This past weekend, 1,500 hackers from across the world convened at Payne Whitney Gymnasium for the fourth iteration of YHack, an international hackathon hosted by Yale.

YHack participants, consisting of mostly students, organized themselves into groups of at most four on Friday night. They then hacked for 36 hours, from Friday at 9 p.m. to Sunday at 9 a.m., before presenting their projects to judges on Sunday morning. Overall prizes of up to $3,000 were awarded, as well as prizes from sponsor companies. The event’s sponsors include Nasdaq, T. Rowe Price — a global investment management firm — and the pharmaceutical company Merck.

According to Christopher Wan ’17, one of four directors of YHack, a hackathon is a space for people who are interested in developing mobile apps and hardware apps. Participants come together, execute their ideas and win prizes. Additionally, hackathons typically have sponsors that recruit students and provide data sets for participants to use.

“[In planning YHack], there are a lot of logistical moving parts,” Wan said. “One of the biggest things is moving around the budget and making sure that we were able to get hackers here to Yale at a cost-efficient price for us. … Figuring out how to get people from outside the east coast, like people from California, and internationally even, it’s difficult. It’s not a trivial problem to tackle.”

Wan added that planning for YHack began in May with reaching out to sponsors, some of whom were new to the hackathon. In particular, Wan said, the team focused on reaching out to sponsors who are not traditionally involved in technology, as these firms may be interested in hiring engineers.

In just 36 hours, YHack participants created a diverse set of projects that spanned multiple disciplines.

Summer Wu ’18, Ngan Vu ’19, Qingyang Chen ’17 and Harrison Pincket, a senior at Brown University, built a “smart mirror” capable of giving fashion advice. The mirror takes a photo of users, uses computer vision to detect clothing and uses color triads to figure out which colors match an outfit and recommends clothing, while also considering the weather at each user’s location.

Lilly Chen, a senior technology management major from the University of California, Davis, designed a website for Coldwell Banker, a real estate franchise. Chen described the website as a centralized location at which agents can access the resources they need, thereby solving the problem of multiple websites.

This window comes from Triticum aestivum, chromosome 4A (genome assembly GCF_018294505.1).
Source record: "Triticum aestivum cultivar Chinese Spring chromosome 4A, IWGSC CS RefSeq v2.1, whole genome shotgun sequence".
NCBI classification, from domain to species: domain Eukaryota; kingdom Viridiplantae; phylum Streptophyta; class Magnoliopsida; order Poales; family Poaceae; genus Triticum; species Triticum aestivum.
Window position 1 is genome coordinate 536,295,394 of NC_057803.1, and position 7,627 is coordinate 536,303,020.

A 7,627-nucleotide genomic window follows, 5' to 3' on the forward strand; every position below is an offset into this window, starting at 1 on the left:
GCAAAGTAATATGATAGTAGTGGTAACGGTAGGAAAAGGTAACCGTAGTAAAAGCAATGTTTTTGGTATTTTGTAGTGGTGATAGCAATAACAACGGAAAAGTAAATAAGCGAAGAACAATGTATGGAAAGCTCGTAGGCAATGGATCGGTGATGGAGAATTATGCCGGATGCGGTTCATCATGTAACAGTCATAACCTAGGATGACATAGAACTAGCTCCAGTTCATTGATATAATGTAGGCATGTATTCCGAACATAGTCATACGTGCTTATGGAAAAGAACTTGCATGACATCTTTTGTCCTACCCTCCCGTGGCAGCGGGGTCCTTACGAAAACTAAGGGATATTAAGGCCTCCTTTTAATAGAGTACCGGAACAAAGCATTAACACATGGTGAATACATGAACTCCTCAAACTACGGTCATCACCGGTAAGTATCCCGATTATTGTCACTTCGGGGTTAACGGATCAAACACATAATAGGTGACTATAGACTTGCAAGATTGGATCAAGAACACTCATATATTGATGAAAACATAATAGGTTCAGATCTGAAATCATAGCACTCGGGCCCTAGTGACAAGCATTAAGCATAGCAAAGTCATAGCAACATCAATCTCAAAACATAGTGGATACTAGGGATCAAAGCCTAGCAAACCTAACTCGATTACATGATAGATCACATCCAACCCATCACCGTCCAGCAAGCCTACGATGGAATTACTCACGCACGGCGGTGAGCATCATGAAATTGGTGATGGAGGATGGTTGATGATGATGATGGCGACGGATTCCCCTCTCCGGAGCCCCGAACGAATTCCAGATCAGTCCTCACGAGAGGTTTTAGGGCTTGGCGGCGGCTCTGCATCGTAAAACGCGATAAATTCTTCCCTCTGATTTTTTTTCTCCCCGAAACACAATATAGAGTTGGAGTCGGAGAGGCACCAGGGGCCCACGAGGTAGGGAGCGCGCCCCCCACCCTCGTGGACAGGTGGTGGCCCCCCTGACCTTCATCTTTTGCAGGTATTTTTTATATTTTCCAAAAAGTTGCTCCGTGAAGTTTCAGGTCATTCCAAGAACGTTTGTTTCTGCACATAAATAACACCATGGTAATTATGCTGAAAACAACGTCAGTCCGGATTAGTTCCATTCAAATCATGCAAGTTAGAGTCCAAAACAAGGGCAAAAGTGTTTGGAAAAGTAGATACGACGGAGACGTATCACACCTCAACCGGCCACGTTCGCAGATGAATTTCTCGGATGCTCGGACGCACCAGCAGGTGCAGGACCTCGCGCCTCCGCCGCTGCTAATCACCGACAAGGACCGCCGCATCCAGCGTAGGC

Timotius Sitorus and Mohammed Ali, students from the Stony Brook University, created a data analytics hack that analyzes insurance data to draw conclusions about the effectiveness of marketing campaigns. In designing their product, the pair used data provided by Vitech, a software provider for insurance organizations and a YHack sponsor.

“It was difficult for us because we’re not very experienced in data science. We didn’t know where to tackle the problem first, because a lot of what you have to do in data science is ask the right questions,” Sitorus said. “For a data science hack, you have to figure out your own path and your own goals. Early on, all we had was a chunk of data — and they just said go with it.”

A team of students from Binghamton University, made up of Suzanna Capric, Vladyslav Patersin, Alykhan Lalani and Tyler Popp, created a web app controller for the iRobot Roomba robot vacuum cleaner. The controller allows users to move the vacuum cleaner and receive information in real time as it interacts with its environment.

Some teams said that they were inspired by the outcome of last week’s presidential elections while designing their hack.

Jessica Josephs, a New York University junior, and Prince Channers, a senior at St. John’s University, created YHealth?, a mobile app that aims to educate users about health insurance options and motivate  users to purchase coverage. The pair said that because of the uncertain future faced by affordable health care, an app like theirs is necessary to encourage individuals to get health insurance while they can.

“YHealth? helps people know what options are available, information that is normally not convenient to access, so this presents the information in a way that they are most likely to consume it: through a smartphone app,” Josephs said.

Wan said that he and the other directors — Aditya Sinha ’17, Robert Tung ’18 and Dana Lee ’17 — have several goals for YHack. First, the organizers hope students learn about software development and computer science. According to Wan, 30 percent of this year’s participants were first-time hackers. Wan added that the directors hope that more experienced hackathon participants come up with novel creations.

Wan also said that he and his team aim to promote diversity within the technology sector. According to Wan, only 20 percent of individuals employed in the industry are people of color, and less than 30 percent are women. He added that at YHack, both these proportions amounted to 40 percent and that YHack has done work to target underrepresented populations by reaching out to groups specifically for underrepresented minorities in tech.

YHack was founded in 2013.